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The release, last year, of Noah Baumbach's The Squid and the Whale brought the filmmaker popular acclaim and an Academy Award nomination for best screenplay. Critics adored the semi-autobiographical story about two divorced writers and their precocious sons.
For me, however, the film's real significance was the attention it drew to Baumbach's earliest work. Last week the Criterion Collection released a DVD of Baumbach's first film, Kicking and Screaming, which among some of my friends has near biblical status.
Kicking and Screaming, released in 1995, follows four recent college graduates as they try to navigate life outside the academy. Confusion and inactivity abound, as the foursome discover that their fancy degrees have qualified them for little in the professional world. Grover, Max, Otis and Skippy are drowning in upper-middle-class ennui. Or as Max puts it, "What I used to be able to pass off as a bad summer could now potentially turn into a bad life."
From a cinematic point of view, Kicking and Screaming is hardly remarkable, but the passion it inspires among its cult audience is not unwarranted. The movie is perfectly calibrated for nostalgia production. For one, it's about friendship, first loves gained and lost. Secondly, it's about people in their early 20s, a memorable, emotionally intense time when youthful premonitions about life's opportunities collide with the onset of adult anxieties. For Baumbach's protagonists, the future is limitless, but for the first time, the prospect of real failure is, too.
The characters in Jeffrey Lewis's wonderful novel Meritocracy (Other Press, 2004) are in a similar predicament.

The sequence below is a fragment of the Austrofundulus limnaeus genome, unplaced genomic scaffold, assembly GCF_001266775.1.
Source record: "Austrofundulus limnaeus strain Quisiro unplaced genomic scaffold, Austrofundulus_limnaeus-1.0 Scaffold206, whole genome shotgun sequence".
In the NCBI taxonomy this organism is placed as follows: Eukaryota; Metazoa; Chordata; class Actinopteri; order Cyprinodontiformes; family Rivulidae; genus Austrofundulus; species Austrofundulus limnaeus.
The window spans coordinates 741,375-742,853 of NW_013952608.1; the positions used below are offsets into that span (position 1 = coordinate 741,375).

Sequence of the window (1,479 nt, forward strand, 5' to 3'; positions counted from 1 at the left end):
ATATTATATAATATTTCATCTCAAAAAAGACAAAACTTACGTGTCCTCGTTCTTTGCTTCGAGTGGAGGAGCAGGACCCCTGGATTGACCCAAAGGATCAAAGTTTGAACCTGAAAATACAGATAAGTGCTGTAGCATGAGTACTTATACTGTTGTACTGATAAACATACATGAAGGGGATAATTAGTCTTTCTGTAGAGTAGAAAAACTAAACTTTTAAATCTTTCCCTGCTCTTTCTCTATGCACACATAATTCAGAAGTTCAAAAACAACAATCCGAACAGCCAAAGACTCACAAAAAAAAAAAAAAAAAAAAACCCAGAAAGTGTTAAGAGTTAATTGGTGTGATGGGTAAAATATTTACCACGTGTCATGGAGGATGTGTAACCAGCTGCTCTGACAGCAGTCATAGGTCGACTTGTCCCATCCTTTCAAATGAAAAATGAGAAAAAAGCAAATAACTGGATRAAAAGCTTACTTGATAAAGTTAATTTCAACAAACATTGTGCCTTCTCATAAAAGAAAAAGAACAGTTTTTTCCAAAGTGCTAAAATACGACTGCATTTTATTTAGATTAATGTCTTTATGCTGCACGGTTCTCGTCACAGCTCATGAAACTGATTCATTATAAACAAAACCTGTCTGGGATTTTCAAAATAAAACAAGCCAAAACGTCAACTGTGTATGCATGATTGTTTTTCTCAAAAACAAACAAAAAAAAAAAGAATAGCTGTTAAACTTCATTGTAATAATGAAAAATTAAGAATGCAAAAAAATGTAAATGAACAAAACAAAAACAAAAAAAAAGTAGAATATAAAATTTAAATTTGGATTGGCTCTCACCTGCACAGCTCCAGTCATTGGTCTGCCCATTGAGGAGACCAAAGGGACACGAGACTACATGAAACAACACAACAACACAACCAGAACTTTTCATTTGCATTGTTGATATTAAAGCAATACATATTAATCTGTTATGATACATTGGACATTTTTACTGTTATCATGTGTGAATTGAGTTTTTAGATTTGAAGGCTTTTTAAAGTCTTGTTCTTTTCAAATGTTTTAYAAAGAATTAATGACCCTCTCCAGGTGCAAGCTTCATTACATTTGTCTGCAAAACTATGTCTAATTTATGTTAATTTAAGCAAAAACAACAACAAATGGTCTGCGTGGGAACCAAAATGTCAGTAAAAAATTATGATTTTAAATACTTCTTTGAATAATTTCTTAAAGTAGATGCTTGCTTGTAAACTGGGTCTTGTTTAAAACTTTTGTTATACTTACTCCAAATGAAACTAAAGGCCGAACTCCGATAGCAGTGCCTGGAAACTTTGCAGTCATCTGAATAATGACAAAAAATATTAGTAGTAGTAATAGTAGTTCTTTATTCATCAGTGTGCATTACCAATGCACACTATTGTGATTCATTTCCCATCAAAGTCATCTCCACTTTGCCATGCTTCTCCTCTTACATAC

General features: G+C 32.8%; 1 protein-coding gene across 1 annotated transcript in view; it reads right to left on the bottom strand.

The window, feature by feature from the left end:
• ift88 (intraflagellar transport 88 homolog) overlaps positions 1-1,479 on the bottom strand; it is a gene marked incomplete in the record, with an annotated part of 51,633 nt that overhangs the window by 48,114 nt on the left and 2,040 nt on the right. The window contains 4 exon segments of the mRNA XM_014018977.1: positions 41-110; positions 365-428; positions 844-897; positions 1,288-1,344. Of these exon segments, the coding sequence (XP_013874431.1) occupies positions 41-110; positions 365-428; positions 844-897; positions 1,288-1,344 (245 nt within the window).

Meritocracy is set during the summer of 1966 as a group of recent Yale graduates gather for one last powwow - a weekend in Maine - before setting off for the real world. But it's the 1960s, and the real world is haunted by the war in Vietnam. Only one of them, Harry Nolan, is actually going off to fight, but the others have made choices with draft deferments in mind. Harry could have gotten a deferment, too, of course. He's the son of a senator. But Harry also has political aspirations and army service is important for his future campaigns.
Meritocracy is about the cultivation of what Lewis calls a "leadership class." Harry and his friends - Cord, Teddy, Adam Bloch, Louie - are fictional contemporaries of the politicians running America today. Meritocracy is a short novel, published by a small press, but what makes it "big" - and what makes it great - is its historical perspective and reach.
George W. Bush is two classes behind the characters at Yale (he makes a couple of cameos). John Kerry is in their class. Their contemporaries at Harvard are Al Gore and Bill Weld. Louie narrates the story from the present, looking back, and he comments on the careers of these notable politicians.
Meritocracy is about a weekend with friends, but it's also about who rises to the top and how. It's about privilege, so it makes sense that it's told from the perspective of the character that doesn't fit this mold: Louie, the scholarship kid, the Jew. In fact, Adam Bloch is also Jewish, and these two outsiders have a rivalry of sorts. Each one reminds the other of their social deficiencies.
But Meritocracy, the first volume of a quartet planned by Lewis (the second volume, The Conference of the Birds was published last year), is ultimately Harry's story. Louie worships Harry, and he's in love with Harry's wife Sascha. But he's not quite jealous. Louie's hopes for the future - his own and America's - are wrapped up in his friend's boundless potential.
By the end of the novel, Louie's fears, disappointments and sorrows are also symbolized by Harry Nolan. Louie looks back nostalgically, but while Meritocracy is a reminiscence about what was, it's ultimately a tragic story about what could have been and what wasn't.